Garden Chores for July

J

uly officially marks the “Dog Days” of summer, notoriously a hot and muggy time of year. The ancient Greeks correlated the heliacal rise of Sirius, the Dog Star, with drought and plague, deriving the name of this star from their word for “scorching.” But the ancient Egyptians looked forward to the return of this brightest of all visible stars in the night sky. For the Egyptians, “Sothis” (their name for Sirius) reappeared around the same time as the annual flooding of the Nile and the fertilization of farm fields with the Nile's displaced silt. The official start and end to the Dog Days varies within different cultural contexts, but they tend to correspond with summer heat waves, beginning in early July and lasting 30-60 days. In North American folklore, the Dog Days bring good or bad fortune depending on the corresponding weather, as this old saying suggests:

Dog days bright and clear
Indicate a good year;
But when accompanied by rain,
We hope for better times in vain.

Whether you welcome the Dog Days like the Egyptians or curse them like the Greeks, they do tend to bring heat, humidity, and garden pests, which can stress plants and make sowing fall crops a bit more challenging. Help your garden beat the heat by following the tips below.

Plan for Fall.

Although it’s hot outside, now’s the time to begin planning for fall harvests. After the summer solstice in June, daylight hours slowly begin to wane—which means many fall crops sown now will take up to two weeks longer to mature than crops planted in springtime. To give your crops enough time to mature, locate the “days to maturity” information provided on your seed pack (or look it up online), then add 14 days to this number (plus the time it takes for the seeds to germinate). This will give you a more realistic time frame for growing.

Because of the heat, some varieties are easier to start in indoor conditions first, such as:  Broccoli, storage Cabbage, Collards, Cucumbers, Chard, Lettuce, Rutabaga, Fennel, and Kale. After three weeks, transplant your seedlings outdoors. Other seeds to direct sow in July include: Arugula, Asian Greens, Beans, Beets, Carrots, Peas, Scallions, Summer Squash.

When planning your fall garden, leave space for sowing garlic in September. If you planted garlic last fall, then it could be ready for harvest in July. Garlic is sown in the fall by individual cloves and stays in the ground over the winter and into the following summer. When the lower leaves of your garlic plants begin to brown, dig a bulb up to see if the cloves are filled out. If the cloves are too small, give them another couple of weeks.

For a visual guide to fall sowing, check out our new Late Season Planting Guide designed by Cynthia Cliff.

Water.

Watering continues to be a priority this month, as July is usually dry and hot. Mature plants are hardier in drought than tender seedlings, but both will need additional irrigation. Germinating seeds should be kept in moist soil at all times. For more on watering in summer, read this post.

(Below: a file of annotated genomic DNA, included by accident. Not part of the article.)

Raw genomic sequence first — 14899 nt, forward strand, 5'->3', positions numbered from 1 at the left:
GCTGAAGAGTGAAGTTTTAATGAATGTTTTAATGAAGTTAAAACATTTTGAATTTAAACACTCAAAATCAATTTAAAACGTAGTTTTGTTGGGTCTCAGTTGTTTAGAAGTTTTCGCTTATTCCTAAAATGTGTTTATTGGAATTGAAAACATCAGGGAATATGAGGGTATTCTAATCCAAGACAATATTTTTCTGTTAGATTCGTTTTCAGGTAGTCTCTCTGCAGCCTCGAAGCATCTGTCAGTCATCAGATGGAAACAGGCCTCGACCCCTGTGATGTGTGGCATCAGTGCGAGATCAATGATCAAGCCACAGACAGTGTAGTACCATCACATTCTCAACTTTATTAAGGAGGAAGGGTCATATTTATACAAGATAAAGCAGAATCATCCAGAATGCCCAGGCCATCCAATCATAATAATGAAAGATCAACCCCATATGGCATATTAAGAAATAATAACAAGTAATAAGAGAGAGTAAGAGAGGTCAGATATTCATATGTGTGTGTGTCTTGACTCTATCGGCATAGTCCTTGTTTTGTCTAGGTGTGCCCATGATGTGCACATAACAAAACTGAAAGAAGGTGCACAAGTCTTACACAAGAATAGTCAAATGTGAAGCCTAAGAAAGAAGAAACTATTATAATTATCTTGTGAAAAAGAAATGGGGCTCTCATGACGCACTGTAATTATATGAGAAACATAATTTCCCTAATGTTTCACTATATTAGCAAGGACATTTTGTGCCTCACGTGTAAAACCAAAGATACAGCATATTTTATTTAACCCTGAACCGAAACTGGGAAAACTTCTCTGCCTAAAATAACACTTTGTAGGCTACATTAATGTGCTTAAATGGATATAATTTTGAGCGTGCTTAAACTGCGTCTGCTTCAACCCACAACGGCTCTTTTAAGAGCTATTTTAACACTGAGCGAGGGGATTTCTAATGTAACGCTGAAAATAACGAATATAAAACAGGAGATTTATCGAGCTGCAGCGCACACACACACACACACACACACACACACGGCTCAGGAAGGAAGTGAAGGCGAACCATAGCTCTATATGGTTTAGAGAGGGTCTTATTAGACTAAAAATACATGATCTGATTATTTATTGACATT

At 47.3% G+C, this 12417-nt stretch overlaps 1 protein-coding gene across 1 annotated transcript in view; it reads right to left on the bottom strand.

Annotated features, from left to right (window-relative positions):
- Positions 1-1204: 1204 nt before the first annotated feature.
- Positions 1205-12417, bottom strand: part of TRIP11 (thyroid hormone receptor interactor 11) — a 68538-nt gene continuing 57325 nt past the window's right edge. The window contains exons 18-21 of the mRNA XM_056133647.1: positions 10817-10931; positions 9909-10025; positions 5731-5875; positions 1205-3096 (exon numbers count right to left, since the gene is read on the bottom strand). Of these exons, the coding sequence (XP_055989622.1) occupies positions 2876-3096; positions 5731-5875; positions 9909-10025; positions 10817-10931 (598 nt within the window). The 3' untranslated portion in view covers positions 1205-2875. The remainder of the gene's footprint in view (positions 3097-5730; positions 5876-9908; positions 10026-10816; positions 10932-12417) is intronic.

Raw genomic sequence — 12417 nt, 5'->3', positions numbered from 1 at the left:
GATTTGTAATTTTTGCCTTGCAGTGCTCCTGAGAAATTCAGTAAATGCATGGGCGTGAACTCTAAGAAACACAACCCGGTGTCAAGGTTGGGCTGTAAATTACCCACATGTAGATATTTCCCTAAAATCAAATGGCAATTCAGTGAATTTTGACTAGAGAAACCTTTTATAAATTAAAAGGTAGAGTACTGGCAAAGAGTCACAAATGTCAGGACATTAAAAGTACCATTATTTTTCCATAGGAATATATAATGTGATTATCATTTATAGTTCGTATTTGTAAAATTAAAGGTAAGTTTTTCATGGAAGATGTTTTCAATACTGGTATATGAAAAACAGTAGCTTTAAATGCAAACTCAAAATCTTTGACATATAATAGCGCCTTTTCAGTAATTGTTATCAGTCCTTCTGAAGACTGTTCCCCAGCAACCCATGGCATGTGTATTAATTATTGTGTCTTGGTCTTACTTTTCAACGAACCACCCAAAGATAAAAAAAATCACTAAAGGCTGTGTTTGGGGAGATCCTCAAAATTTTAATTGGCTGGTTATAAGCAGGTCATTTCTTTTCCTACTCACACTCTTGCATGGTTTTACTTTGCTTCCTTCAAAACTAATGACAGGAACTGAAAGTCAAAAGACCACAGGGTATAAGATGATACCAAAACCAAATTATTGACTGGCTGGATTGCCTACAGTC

Ward off pests and disease.

Increased humidity and a big overlap in activity of pest life cycles means July is prime for attacks from both bugs and diseases. Monitor your plants closely and regularly to prevent large outbreaks. Diseased parts of plants or whole plants can be pulled out and discarded in a separate compost pile, although it’s always best to know what issue you are dealing with before taking action. Usually, doing an online search for the name of the plant and description of its condition reveals the problem and a number of organic solutions.

Our short-term approach to pest control is simple and unpleasant: squish them by hand, ideally while they are still in their egg phase (the long-term goal is to help the garden become a balanced ecosystem where good bugs eat bad bugs, for example). The alternative, most often, is either a lost harvest or a garden full of chemicals.

Weed.

Keep weeding! This is the time of year when many weeds are beginning to set seed. It’s ideal to pull unwanted plants out when they are young, but if you need to buy more time before weeding thoroughly, snip off or weed-whack just the flower or seed heads of the weeds to keep them from self-sowing. Also, remember that weeds outside your garden’s perimeter are affecting your garden, even if they are separated by a fence. When those plants set seed, the seeds can cross the border and make a new home in the garden. To prevent this, consider mowing a wide band around the perimeter of your garden.

Add soil amendments.

The middle of the growing season is a great time to help out our hard-working soils. Side dress existing plants with a little compost, mulch, or foliar feed to help crops beat the stress of heat and keep your soil healthy. When replacing spring/summer crops with fall plantings, keep soil in mind when planning where to place your new crops. For example, following peas or beans, which release nitrogen into the soil, with heavy feeders such as carrots or beets will help maintain the mineral balance in your soil. Another option is to sow a cover crop like Buckwheat which will attract pollinators with its pretty white blooms later in the season.

Harvest!

It’s important to poke around your garden daily to see what it’s offering up for harvest. Pinch back flowering basil, pluck a zucchini, and snip some flowers. For harvesting tips on specific varieties, visit this post.

Preserve the flavors of summer.

The Dog Days of summer will not last forever and neither will our steady harvests. As the season slowly (very slowly!) starts moving toward fallow times, it's a good opportunity to start preserving parts of the harvest for winter. To brush up on canning, dehydrating, picking, and fermenting, read our post on preservation tips.

And if it is just too hot in the garden, take a siesta, put your feet up and read this poem.

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